The first 100-or-so pages set up the characters and plot and are relatively slow-paced. Relatively compared to the second half of the book when as soon as we’re introduced to the mysterious widow, Lady Cambridge, things start happening in speedy succession. Lady Cambridge’s creepy research subjects are still making my skin itch a day after finishing this book; and the world of Penny, Alfie, Monty and Mr Wigram are somewhere that the reader will almost certainly feel compelled to revisit.

Twelve Minutes to Midnight is an intriguing mix of historical, alternate history, mystery, horror and paranormal novel with a strong female lead and decent supporting cast. Penny is probably a little too brilliant to be believable, but not in an overly irritating way. I also wasn’t convinced by some elements of the dream-based finale but I am not the target audience!

I have to review this as an adult, because MG and DG are too young. This is aimed for age 9+, and I wondered how many of the historical references would be understood by this age group. However, I have no current direct experience of the age range to know, and even if the historical references pass the reader by the story can still be followed and enjoyed. I just got an extra thrill from the inclusion of Arthur Conan Doyle, H G Wells, Freud et al.! I found this a very enjoyable read and will be getting the sequel because I want to find out more about Christopher Edge’s turn-of-the-century Victorian world. The synopsis for the sequel, Shadows of the Silver Screen, sounds intriguing and it’s published on 10th January so not long to wait!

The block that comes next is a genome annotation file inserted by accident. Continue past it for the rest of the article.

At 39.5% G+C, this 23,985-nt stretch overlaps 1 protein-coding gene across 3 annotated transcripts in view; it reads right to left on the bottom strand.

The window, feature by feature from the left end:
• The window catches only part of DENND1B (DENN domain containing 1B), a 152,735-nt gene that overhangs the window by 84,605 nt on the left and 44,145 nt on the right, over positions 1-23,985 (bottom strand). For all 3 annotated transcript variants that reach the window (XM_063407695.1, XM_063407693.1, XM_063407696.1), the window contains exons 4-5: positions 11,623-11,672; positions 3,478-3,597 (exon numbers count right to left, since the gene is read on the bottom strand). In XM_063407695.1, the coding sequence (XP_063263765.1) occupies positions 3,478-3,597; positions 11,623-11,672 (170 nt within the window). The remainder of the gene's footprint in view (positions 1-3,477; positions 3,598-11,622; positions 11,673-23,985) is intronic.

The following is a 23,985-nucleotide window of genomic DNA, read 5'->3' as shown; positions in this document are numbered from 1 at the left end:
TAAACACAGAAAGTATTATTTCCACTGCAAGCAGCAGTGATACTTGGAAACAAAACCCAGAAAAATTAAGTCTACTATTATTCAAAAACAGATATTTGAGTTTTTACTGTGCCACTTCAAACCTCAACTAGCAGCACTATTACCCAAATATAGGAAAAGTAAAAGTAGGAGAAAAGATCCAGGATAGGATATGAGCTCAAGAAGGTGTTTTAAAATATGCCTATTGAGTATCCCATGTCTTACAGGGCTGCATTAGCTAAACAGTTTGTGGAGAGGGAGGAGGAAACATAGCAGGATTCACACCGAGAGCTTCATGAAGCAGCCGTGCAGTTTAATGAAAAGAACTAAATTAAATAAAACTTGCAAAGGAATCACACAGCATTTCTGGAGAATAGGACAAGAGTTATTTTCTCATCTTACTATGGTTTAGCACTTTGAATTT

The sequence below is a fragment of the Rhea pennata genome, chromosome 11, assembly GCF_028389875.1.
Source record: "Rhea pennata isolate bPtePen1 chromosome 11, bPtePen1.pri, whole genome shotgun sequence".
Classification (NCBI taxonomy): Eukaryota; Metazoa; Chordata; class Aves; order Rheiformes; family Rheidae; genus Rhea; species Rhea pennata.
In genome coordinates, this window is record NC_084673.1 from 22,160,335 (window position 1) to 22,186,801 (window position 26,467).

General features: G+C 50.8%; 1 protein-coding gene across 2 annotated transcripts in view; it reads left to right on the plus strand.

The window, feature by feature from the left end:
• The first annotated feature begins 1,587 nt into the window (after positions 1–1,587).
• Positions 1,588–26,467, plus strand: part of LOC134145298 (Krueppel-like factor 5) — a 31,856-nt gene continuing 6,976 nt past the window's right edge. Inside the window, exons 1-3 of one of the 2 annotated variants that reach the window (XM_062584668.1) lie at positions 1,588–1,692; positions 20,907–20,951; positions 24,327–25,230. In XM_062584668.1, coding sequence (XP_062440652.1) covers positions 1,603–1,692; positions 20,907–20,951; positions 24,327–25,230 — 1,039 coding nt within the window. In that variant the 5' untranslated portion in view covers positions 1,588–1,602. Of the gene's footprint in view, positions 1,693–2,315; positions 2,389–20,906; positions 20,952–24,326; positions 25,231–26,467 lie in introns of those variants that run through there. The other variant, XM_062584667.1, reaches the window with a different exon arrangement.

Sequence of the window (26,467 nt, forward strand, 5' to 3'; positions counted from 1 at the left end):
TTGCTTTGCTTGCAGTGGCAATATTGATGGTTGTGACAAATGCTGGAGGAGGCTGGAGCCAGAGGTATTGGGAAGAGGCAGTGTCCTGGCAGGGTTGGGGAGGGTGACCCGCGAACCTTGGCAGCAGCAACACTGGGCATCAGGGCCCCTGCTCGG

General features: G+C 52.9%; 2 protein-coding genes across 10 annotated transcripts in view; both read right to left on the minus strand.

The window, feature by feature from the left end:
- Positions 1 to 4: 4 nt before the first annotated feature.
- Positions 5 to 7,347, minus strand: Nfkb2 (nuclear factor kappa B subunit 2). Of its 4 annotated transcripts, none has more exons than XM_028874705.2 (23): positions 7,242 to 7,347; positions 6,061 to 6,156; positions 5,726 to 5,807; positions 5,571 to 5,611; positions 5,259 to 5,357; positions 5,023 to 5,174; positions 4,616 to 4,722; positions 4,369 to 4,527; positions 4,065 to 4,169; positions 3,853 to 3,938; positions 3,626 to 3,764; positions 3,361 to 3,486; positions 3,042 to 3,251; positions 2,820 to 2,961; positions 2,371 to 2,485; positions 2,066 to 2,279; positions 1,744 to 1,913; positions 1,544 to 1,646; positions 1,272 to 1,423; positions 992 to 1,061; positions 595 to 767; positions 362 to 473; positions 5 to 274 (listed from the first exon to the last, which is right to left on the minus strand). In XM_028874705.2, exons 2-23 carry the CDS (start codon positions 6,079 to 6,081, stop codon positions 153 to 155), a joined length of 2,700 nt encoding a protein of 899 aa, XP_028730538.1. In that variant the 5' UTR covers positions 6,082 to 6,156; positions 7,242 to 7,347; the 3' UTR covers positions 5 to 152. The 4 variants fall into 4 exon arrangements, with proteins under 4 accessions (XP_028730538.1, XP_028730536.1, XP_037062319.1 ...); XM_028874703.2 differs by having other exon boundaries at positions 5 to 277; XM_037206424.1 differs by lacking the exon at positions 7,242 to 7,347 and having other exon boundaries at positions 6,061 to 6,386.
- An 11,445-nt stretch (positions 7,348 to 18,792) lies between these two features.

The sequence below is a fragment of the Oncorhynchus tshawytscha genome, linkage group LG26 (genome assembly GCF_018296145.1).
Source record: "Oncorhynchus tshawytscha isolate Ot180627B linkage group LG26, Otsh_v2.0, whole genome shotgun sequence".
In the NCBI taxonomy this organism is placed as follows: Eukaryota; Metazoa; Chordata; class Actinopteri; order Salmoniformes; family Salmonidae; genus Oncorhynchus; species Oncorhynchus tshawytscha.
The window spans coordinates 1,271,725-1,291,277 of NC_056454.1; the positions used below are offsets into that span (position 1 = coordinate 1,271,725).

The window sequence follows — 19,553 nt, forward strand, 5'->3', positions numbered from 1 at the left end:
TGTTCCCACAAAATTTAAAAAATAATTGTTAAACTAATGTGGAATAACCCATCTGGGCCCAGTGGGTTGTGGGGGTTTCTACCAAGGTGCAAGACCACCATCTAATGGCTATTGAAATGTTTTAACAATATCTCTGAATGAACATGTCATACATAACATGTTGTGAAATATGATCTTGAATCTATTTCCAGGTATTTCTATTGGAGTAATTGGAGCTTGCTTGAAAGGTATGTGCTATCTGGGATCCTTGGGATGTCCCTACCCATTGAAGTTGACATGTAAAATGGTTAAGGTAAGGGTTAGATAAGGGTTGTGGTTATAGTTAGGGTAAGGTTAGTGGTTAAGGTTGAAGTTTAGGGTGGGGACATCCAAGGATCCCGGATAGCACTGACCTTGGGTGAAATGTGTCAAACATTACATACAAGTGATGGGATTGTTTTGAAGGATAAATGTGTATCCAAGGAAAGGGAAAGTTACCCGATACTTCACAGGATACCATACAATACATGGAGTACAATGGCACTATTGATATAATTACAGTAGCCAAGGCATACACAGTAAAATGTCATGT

The Little Fir Tree

This year MG has the part of Mary in her class Nativity play (5-7 year olds). The main part is the fir tree, Mary and Joseph don’t have any lines but they do join in the songs! I’m getting an idea of the play, not only from MG’s singing but she made this book at the weekend, and being the ultra-proud parent I am, I had to share!

The Little Fir Tree Cover “The Littl fir tree”
The top corner says “scall” (school) and the names of her teachers.

The Little Fir Tree pages 1 & 2 “The Litte fir tree. One day groe sum fir trees one was sml the uvers lrft heloe shorte heloe scwert he toe small The wodkcuter cam to lok at all the trees the wodkcuter cam”
The Little Fir Tree. One day some fir trees grew. One was small. The others laughed: hello shorty, hello squirt, he’s too small. The woodcutter came to look at all the trees. The woodcutter came 

The Little Fir Tree page 1Page 1 flap open

The Little Fir Tree pages 3 & 4

“Sum time the rain fet on the trees splish splash piter pater in the rain forist fallin on the”
Sometimes the rain fell on the trees. Splish, splash. Pitter, patter in the rain. Falling in the forest.

The Little Fir Tree pages 5 & 6
The Little Fir Tree pages 7 & 8
“fall in the graown flot in all a rown
sumtims the sun shind brit on the trees sun lit sun lit berning
brit in the blow sky sunit sunlit berning brit in the blow sky”
Falling on the ground, floating all around.
Sometimes the sun shone bright on the trees. Sunlight, sunlight burning bright in the blue sky. Sunlight, sunlight burning bright in the blue sky.

The Little Fir Tree pages 9 & 10
“mere and dyosif wer son to hav a baby that ni the baby was born”
Mary and Joseph were soon to have a baby. That night the baby was born.